Table of Contents
- Why should I use Encryption?
- Types of Encryption
- What is Cryptsetup?
- Secure erasure of the drive (optional)
Why should I use Encryption?
Nowadays, in a world where there are industries centered around data mining and malicious actors are willing to spend time and money to get access to data, handling your data well is becoming more and more important, specially if it’s sensitive data like emails, credit cards, passwords, personal files and personal infomation in general. Encrypting your devices can prevent unathorized people to access your data, whether they are non-trusted people, a burgler who stole your laptop or the guy from the repair shop.
Types of Encryption
Data-at-rest encryption stores all the files on disk in an encrypted form. The files are only avaiable when the system is running and unlocked by a trusted party. There are two different types of methods to perform data-at-rest encryption, Filesystem-level encryption which works on a File system level and the Block device encryption ( a.k.a. Full disk encryption) which operates below the file-system layer and ensures that all the data is encrypted inside a block device, like a Hard Drive, SSD, partition or USB flash drive. All the data stored in a encrypted block device is only accessible after mounting the device properly and having the necessary password/key to access it. We are going to use the later method.
What is Cryptsetup?
To perform the block device encryption, we are going to use dm-crypt, Linux kernel’s device-mapper encryption subsystem. The management of dm-crypt is done by the cryptsetup utility. We are going to perform the LUKS Design since it supports multiple keys, secure and the standard among Linux systems.
Since we are going to perform a simple full disk encryption to protect user data, we won’t encrypt the root partition, nor the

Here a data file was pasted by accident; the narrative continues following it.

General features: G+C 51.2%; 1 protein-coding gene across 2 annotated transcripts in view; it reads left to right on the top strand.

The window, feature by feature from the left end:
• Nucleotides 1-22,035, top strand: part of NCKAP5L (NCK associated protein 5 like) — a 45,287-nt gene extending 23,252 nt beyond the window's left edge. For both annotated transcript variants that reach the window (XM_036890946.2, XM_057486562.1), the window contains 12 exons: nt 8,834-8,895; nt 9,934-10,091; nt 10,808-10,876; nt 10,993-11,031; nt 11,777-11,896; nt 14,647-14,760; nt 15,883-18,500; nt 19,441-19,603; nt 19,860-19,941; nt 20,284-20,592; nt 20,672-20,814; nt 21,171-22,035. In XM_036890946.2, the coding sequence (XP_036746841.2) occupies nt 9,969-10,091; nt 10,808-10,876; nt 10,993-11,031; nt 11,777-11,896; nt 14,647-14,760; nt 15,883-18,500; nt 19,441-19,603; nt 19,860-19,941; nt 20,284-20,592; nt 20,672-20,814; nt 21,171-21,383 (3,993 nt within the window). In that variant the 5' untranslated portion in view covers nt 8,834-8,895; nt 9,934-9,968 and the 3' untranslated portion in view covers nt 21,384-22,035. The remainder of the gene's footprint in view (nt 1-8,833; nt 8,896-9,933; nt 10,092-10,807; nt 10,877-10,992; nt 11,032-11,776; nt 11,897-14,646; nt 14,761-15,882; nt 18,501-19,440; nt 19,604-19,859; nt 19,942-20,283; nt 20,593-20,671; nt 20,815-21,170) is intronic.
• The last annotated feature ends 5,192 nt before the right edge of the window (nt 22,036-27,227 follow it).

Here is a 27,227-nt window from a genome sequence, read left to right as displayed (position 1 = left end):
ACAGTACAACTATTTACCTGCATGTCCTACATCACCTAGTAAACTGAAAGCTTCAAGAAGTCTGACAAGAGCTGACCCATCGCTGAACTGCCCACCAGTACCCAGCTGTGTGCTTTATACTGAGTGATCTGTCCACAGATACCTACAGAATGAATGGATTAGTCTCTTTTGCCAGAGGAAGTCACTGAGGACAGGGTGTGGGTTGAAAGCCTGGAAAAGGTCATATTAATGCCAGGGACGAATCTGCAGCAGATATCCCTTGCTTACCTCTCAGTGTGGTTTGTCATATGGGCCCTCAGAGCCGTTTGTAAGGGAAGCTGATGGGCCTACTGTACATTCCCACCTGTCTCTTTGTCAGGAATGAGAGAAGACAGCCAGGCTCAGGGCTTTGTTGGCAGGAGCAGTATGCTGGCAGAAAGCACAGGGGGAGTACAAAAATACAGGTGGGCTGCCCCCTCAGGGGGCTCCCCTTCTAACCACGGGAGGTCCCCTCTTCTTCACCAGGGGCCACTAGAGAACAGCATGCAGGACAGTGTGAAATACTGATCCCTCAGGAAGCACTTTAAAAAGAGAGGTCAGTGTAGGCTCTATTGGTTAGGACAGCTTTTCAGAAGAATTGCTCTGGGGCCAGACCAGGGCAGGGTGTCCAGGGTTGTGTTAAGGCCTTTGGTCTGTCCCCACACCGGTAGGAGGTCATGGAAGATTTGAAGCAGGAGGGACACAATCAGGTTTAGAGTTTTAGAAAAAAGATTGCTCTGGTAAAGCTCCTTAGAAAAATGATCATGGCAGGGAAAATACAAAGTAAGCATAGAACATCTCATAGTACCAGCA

/boot partition. If you pretend to use a separate drive for your
/home directory, then there isn’t much to do. But if you are going to use only one drive then you must do some partitioning, make sure to create at least a root and a
/home partition. Obviously we are going to encrypt the home partition to secure our files at
Secure erasure of the drive (optional)
Before encrypting a drive it’s recommended to perform a secure erasure of the disk by overwriting the entire drive with random data or with zeros. That prevents recovery of previously stored data and cryptographic attacks. To do that first we need to create a temporary encrypted container on the desired partition (in our case the home partition) or complete device.
# cryptsetup open --type plain -d /dev/urandom /dev/<block-device> to_be_wiped
<block-device> is the name of your block device, it’s something like
sdc if it’s a entire drive, or
sda3 , if it’s a partition. You can verify if the partition/device by typing
# lsblk. A container inside the partition/device with the name
to_be_wiped will show up. To wipe the container with zeros, just type:
# dd if=/dev/zero of=/dev/mapper/to_be_wiped status=progress
You could use
if=/dev/urandom instead, but it’s not necessary. The process can take some time to complete, it depends on the size of the partition/device, if you are wiping 1TB or more of disk space it could take a couple of hours. After the process is completed you will get the following output:
dd: writing to ‘/dev/mapper/to_be_wiped’: No space left on device.
Now to create a LUKS header, you must type:
# cryptsetup options luksFormat device
options field is entirely optional, to know more look the manpages for cryptsetup
man cryptsetup. If you don’t know what options to use I recommend you to leave the
options field empty, since the default options are good enough. Replace the
device field with the previously wiped partition. After choosing a password for your device, you can accesses it by typing:
# cryptsetup open device name
name field is a temporary name, so you can choose whatever you want. After unlocking the partition, it will be available under the
/dev/mapper/name path. Now you can create a file system of your choice, if you want to use the device as a
/home partition, type:
# mkfs.ext4 /dev/mapper/name
Again, the name
field is the temporary name you gave it when you opened the device/partition. If you are encrypting a USB flash drive, you might want to use
mkfs.vfat instead. Now you can mount the device to
/home. If you are encrypting a USB flash drive you can just close the device. To close the device, you should unmount it and:
# cryptsetup close name
If you are encrypting a USB flash drive, there’s nothing left to do, you can just enjoy your newly encrypted device. But if you are encrypting your
/home partition you might want to mount it at boot time. To do that you must add the UUID of the device to
/etc/crypttab, to check the UUID:
# lsblk -f
Add it to
/etc/crypttab in the form:
name UUID=<UUID-number> none luks,timeout=180
timeout option defines a timeout in seconds for entering the decrypting password during boot.
We are done!